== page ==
Perhaps using Thyme would have been more appropriate but being a bit of a dill I went for Dill.
Dill is an annual herb known for it's delicate, feathery leaves and it's sweet yet mild aniseed flavour.
In Saxon times, dill water was used to soothe babies and it's still used today to help babies suffering with colic. For the Romans and Greeks it was considered a sign of wealth and also proved popular due to it's perceived healing properties.
Today, these healing properties can be traced to two components - Monoterpenes and Flavonoids which help to remove damaging free radicals and carcinogens from our system. The volatile oils in Dill also have anti-bacterial properties.
Nutritionally Dill contains Calcium, Copper, Iron, Magnesium, Manganese, Phosphorus, Selenium and Zinc as well as Vitamins A, BI, B2, B3, B6 and C.
This week I'm opting for another George Calombaris recipe from the March issue of Australian Gourmet Traveller - you might remember a few weeks ago for WHB#73 that I made his Saganaki Martini. Like the martini, this is also a dish we've eaten at his restaurant where it partnered the most amazing deep fried Quail we had ever tasted.
The dish I'm making is Beetroot Tzatziki - roasted beetroots combine with thick Greek yoghurt that has been flavoured with orange and lemon rinds, shallots, garlic and dill. The combination is fragrant with the sweetness of the beetroots heightened by the citrus rinds. The colour, inspiring, the taste divine - this is tzatziki as you've not had it before.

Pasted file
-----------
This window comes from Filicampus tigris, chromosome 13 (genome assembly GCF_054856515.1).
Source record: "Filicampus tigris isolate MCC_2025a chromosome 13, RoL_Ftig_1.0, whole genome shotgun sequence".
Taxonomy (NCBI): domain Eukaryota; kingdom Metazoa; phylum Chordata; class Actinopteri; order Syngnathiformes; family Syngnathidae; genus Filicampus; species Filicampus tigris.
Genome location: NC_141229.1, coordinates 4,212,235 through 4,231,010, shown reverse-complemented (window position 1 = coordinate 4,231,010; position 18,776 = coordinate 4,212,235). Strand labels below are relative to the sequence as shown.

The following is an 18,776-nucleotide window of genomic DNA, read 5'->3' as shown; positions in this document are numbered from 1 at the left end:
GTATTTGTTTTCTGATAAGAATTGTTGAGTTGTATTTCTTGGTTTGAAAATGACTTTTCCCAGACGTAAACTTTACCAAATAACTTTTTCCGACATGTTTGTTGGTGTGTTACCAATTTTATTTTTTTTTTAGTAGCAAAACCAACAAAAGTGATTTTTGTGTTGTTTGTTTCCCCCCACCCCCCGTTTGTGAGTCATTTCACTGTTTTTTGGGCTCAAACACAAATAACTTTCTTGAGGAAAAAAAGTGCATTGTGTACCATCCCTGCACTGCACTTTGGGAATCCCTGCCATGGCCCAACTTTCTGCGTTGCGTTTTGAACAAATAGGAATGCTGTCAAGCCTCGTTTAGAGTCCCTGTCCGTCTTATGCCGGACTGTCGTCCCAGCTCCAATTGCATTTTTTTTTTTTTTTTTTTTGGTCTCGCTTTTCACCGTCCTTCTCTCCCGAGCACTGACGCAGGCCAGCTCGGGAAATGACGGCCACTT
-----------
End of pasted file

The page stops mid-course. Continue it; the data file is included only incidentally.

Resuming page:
400 grams beetroots/beets
2 tablespoons olive oil
freshly ground salt
200 grams Greek Yoghurt, strained
1 orange, rind finely grated
1 lemon, rind finely grated
2 shallots, finely sliced
1 garlic clove, finely sliced
5 sprigs dill, finely sliced
Preheat the oven to 180°C/350°F.
Place the beets/beetroot into a baking dish and drizzle over with olive oil and season with freshly ground salt. Give them a bit of a stir to ensure they are well coated before placing in the oven to cook for about 1 hour or until tender. Naturally enough the time needed will depend on the size of the beetroot used - try to choose beetroot of the same size.
Let them cool slightly before peeling and dicing them into small cubes.
Put the drained yoghurt into a bowl along with the orange and lemon rinds, shallots, garlic and dill - stir well before adding the beetroot cubes.
Season with freshly ground salt and black pepper to taste.
A perfect companion to a variety of meats or enjoy it as a chunky dip served on roughly torn shards of warmed pita bread.
Tagged with Weekend Herb Blogging : WHB